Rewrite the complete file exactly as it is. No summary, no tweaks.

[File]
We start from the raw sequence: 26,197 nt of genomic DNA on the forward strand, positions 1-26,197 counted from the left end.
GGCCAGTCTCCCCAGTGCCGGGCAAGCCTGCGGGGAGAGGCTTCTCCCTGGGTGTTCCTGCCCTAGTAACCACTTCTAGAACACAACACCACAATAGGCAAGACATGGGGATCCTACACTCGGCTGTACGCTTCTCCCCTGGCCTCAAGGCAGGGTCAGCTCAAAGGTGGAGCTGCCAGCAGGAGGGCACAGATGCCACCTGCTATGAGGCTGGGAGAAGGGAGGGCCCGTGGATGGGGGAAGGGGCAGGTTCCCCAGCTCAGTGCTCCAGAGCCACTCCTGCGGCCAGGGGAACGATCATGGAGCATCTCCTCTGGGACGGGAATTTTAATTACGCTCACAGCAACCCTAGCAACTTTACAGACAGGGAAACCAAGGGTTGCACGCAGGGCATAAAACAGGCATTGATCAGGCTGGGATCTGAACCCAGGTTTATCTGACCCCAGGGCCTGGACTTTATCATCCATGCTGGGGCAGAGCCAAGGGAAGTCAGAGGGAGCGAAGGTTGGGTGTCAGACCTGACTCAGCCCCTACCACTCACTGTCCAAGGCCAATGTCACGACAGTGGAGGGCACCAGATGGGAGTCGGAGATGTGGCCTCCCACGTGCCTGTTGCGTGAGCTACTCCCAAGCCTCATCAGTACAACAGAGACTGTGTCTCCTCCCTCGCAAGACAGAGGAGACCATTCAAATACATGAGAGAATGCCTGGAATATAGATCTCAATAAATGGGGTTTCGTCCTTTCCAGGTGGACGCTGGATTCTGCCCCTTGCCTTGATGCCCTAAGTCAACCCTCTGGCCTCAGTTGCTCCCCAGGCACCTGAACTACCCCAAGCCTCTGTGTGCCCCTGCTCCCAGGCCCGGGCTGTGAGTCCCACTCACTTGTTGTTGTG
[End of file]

We start from the raw sequence: 26,197 nt of genomic DNA on the forward strand, positions 1-26,197 counted from the left end.
GGCCAGTCTCCCCAGTGCCGGGCAAGCCTGCGGGGAGAGGCTTCTCCCTGGGTGTTCCTGCCCTAGTAACCACTTCTAGAACACAACACCACAATAGGCAAGACATGGGGATCCTACACTCGGCTGTACGCTTCTCCCCTGGCCTCAAGGCAGGGTCAGCTCAAAGGTGGAGCTGCCAGCAGGAGGGCACAGATGCCACCTGCTATGAGGCTGGGAGAAGGGAGGGCCCGTGGATGGGGGAAGGGGCAGGTTCCCCAGCTCAGTGCTCCAGAGCCACTCCTGCGGCCAGGGGAACGATCATGGAGCATCTCCTCTGGGACGGGAATTTTAATTACGCTCACAGCAACCCTAGCAACTTTACAGACAGGGAAACCAAGGGTTGCACGCAGGGCATAAAACAGGCATTGATCAGGCTGGGATCTGAACCCAGGTTTATCTGACCCCAGGGCCTGGACTTTATCATCCATGCTGGGGCAGAGCCAAGGGAAGTCAGAGGGAGCGAAGGTTGGGTGTCAGACCTGACTCAGCCCCTACCACTCACTGTCCAAGGCCAATGTCACGACAGTGGAGGGCACCAGATGGGAGTCGGAGATGTGGCCTCCCACGTGCCTGTTGCGTGAGCTACTCCCAAGCCTCATCAGTACAACAGAGACTGTGTCTCCTCCCTCGCAAGACAGAGGAGACCATTCAAATACATGAGAGAATGCCTGGAATATAGATCTCAATAAATGGGGTTTCGTCCTTTCCAGGTGGACGCTGGATTCTGCCCCTTGCCTTGATGCCCTAAGTCAACCCTCTGGCCTCAGTTGCTCCCCAGGCACCTGAACTACCCCAAGCCTCTGTGTGCCCCTGCTCCCAGGCCCGGGCTGTGAGTCCCACTCACTTGTTGTTGTG